Register  | Login
  Search
VIDEOS

Buckmasters Tip of the Week

Send Us Your Tip!Email your favorite hunting tip to huntingtips@buckmasters.com. If we use your tip in Buckmasters Tip of the Week E-Newsletter, we will send you a Buckmasters folding knife and a Rack cap autographed by Jackie Bushman. Be sure to use the words "Tip Suggestion" as the subject of your email.

Natural Wind Detector
By Rick Dunker

Natural Wind Detector

My favorite wind detection device is simple, readily available and occurs naturally.

In the late summer, I will go to the field and pick a couple of pods from a milkweed plant. I do this just as the pods are about to open and the seeds are fully formed.

From the pod, I remove the white, fuzzy, feather-like fibers and pick off the seeds. (Milkweed is considered a noxious plant in many states.)

I keep this fuzz in a zip-lock bag and place it in my fanny pack.

When I get to the stand, I take out a little pinch for use during my hunt.

The white fibers are easily visible and they float precisely where the wind takes them, allowing me to observe wind drafts, thermals (rising air) and swirling winds.

One pod will provide enough fuzz to last all season, and sometimes several seasons.

It’s also scent-free and completely natural.

Editor’s Note: By Tim H. Martin

I’ve used Rick’s tip for nearly 20 years, and I’m never in my stand without a little container of milkweed fibers.

To make a dispenser, take a film canister and poke a hole in the center of the lid with a big nail. Pull a little milkweed through the hole to get it started and you can use the canister like a box of Kleenex.

In order to cut down on excess movement, I like to tuck a little clump of milkweed inside my jacket sleeve for easy access during the hunt.

Whenever I want to test the wind, I pinch some off and launch it by blowing it off the tip of my hand. If the breeze is light, the milkweed will stay adrift a long time and all the wind’s subtleties are easily visible.

Until I find a better way to detect the wind, I will continue to use the milkweed trick.


Are You Leaving It Up To Chance?
There's an old saying that in order to take a big buck you have to hunt somewhere that has big bucks. Most hunters realize the logic of that statement, but they tend to think about it on more of a state or regional level. It's even more important ...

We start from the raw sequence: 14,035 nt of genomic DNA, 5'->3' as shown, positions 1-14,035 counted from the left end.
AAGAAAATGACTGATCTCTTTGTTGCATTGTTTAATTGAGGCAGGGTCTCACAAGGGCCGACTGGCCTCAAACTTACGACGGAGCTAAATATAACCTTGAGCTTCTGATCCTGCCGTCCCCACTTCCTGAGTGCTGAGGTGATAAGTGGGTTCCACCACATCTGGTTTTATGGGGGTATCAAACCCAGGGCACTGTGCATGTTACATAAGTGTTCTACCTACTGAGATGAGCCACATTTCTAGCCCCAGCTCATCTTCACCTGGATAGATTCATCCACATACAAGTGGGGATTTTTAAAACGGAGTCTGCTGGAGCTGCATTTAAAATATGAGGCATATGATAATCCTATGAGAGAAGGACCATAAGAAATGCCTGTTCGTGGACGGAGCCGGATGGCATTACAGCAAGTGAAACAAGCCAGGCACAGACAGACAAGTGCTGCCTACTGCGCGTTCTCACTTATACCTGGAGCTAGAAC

Medicine For Buck Fever
It's normal to get excited when you see a good buck (or any deer for that matter). But when a big buck comes along, you can't let that excitement turn into buck fever. When you know a deer is a shooter, don't spend time counting points, estim...
 

Get Off the Field
Just seeing deer gets any hunter's heart pumping. That's why it's so hard to resist sitting right on a green field or crop edge -- you definitely see more deer. If you're meat hunting or are taking a youngster out, watching a field can be very pr...
 

Sometimes It's What's Behind You That's Important
Sometimes we focus so much on what we can see from a stand that we forget to think about what the deer sees from his angle. Whether you are hunting with a gun, bow or muzzleloader, you will almost always have to make some kind of movement to get yo...
 

Test Broadheads for Good Arrow Flight
Most bowhunters today realize the importance of tuning their bows and testing their broadhead flight before hunting. Just because one broadhead flies well doesn't mean that you are done tuning, however. Three different broadheads from the same pac...
 

Don't Confuse Practice with Sighting-In
When sighting in a gun or bow, it is imperative to remove as much human influence from the shot as possible. Sighting-in is not practice - it is a process to get your equipment shooting dead-on.
 

New Thoughts on Taking Does
You've probably read dozens of articles recommending harvesting big, healthy does to help reduce deer populations. Other articles talk about how to tell mature does from yearlings to help hunters cull only mature does. But some biologists are taki...
 

Deer Hunting's Public Enemy #1: A Buck's Nose
Deer have an incredible sense of smell. Hunters have seen deer react to the scent of wood shavings, where a limb was sawed to open a shooting lane. There's no substitute for paying attention to the wind and staying downwind of where you expect to ...
 

The Perfect Shot
In taking between 200 and 300 whitetails in my lifetime, I've tried just about every shot you can take. In my mind, there's no better place to shoot a deer than behind the shoulder. Whether I'm shooting an arrow or a bullet, I'm trying to get both...
 

Dial In Your Turkey Gun
Every year, more than three million hunters flock to the hardwoods, bottomlands, rolling hills, pine forests and numerous other landscapes in pursuit of the wild turkey. And, every year, some of them walk out of the hunt with a hollow feeling of d...
 
Page 19 of 25First   Previous   14  15  16  17  18  [19]  20  21  22  23  Next   Last   
Pay Your Bill Online Google+ Buckmasters on Pinterest Follow Us On Instagram! LinkedIn Buckmasters on YouTube Follow Us On Twitter Buckmasters on Facebook!

State DNR's

Check out up-to-date state
 and legislative news!

Find your state and read about the hunting and fishing regulations for 2014.

Click here
to get started.